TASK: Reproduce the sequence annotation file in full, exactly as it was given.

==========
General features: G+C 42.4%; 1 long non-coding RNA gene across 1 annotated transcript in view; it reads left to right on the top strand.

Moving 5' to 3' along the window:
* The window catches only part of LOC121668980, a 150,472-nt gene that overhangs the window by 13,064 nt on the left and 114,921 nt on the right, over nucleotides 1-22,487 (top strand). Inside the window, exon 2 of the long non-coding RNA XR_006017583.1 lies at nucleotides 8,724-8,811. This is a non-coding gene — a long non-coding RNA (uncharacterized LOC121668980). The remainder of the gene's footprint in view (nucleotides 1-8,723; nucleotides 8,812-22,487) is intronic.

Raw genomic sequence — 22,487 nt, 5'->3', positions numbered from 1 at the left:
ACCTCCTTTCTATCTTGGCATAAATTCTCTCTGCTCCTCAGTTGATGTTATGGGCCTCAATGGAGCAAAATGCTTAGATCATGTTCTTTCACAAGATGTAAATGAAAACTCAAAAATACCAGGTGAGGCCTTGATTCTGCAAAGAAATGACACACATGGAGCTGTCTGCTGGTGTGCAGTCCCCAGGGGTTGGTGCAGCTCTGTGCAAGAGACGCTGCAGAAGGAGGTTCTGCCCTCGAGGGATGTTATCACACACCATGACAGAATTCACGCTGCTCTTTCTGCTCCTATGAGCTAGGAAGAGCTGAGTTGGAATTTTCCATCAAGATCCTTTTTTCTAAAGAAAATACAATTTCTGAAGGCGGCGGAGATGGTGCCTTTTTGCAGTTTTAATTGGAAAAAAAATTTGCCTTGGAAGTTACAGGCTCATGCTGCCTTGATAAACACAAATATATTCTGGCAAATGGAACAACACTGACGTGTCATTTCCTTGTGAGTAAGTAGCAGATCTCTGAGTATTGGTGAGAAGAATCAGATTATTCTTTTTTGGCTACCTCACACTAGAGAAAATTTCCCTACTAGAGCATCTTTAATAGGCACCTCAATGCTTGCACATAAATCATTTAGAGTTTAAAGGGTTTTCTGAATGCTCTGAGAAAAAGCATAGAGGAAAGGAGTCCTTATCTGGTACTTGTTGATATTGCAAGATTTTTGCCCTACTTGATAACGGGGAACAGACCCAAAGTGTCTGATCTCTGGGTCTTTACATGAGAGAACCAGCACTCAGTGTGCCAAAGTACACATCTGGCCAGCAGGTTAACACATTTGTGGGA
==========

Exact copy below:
General features: G+C 42.4%; 1 long non-coding RNA gene across 1 annotated transcript in view; it reads left to right on the top strand.

Moving 5' to 3' along the window:
* The window catches only part of LOC121668980, a 150,472-nt gene that overhangs the window by 13,064 nt on the left and 114,921 nt on the right, over nucleotides 1-22,487 (top strand). Inside the window, exon 2 of the long non-coding RNA XR_006017583.1 lies at nucleotides 8,724-8,811. This is a non-coding gene — a long non-coding RNA (uncharacterized LOC121668980). The remainder of the gene's footprint in view (nucleotides 1-8,723; nucleotides 8,812-22,487) is intronic.

Raw genomic sequence — 22,487 nt, 5'->3', positions numbered from 1 at the left:
ACCTCCTTTCTATCTTGGCATAAATTCTCTCTGCTCCTCAGTTGATGTTATGGGCCTCAATGGAGCAAAATGCTTAGATCATGTTCTTTCACAAGATGTAAATGAAAACTCAAAAATACCAGGTGAGGCCTTGATTCTGCAAAGAAATGACACACATGGAGCTGTCTGCTGGTGTGCAGTCCCCAGGGGTTGGTGCAGCTCTGTGCAAGAGACGCTGCAGAAGGAGGTTCTGCCCTCGAGGGATGTTATCACACACCATGACAGAATTCACGCTGCTCTTTCTGCTCCTATGAGCTAGGAAGAGCTGAGTTGGAATTTTCCATCAAGATCCTTTTTTCTAAAGAAAATACAATTTCTGAAGGCGGCGGAGATGGTGCCTTTTTGCAGTTTTAATTGGAAAAAAAATTTGCCTTGGAAGTTACAGGCTCATGCTGCCTTGATAAACACAAATATATTCTGGCAAATGGAACAACACTGACGTGTCATTTCCTTGTGAGTAAGTAGCAGATCTCTGAGTATTGGTGAGAAGAATCAGATTATTCTTTTTTGGCTACCTCACACTAGAGAAAATTTCCCTACTAGAGCATCTTTAATAGGCACCTCAATGCTTGCACATAAATCATTTAGAGTTTAAAGGGTTTTCTGAATGCTCTGAGAAAAAGCATAGAGGAAAGGAGTCCTTATCTGGTACTTGTTGATATTGCAAGATTTTTGCCCTACTTGATAACGGGGAACAGACCCAAAGTGTCTGATCTCTGGGTCTTTACATGAGAGAACCAGCACTCAGTGTGCCAAAGTACACATCTGGCCAGCAGGTTAACACATTTGTGGGA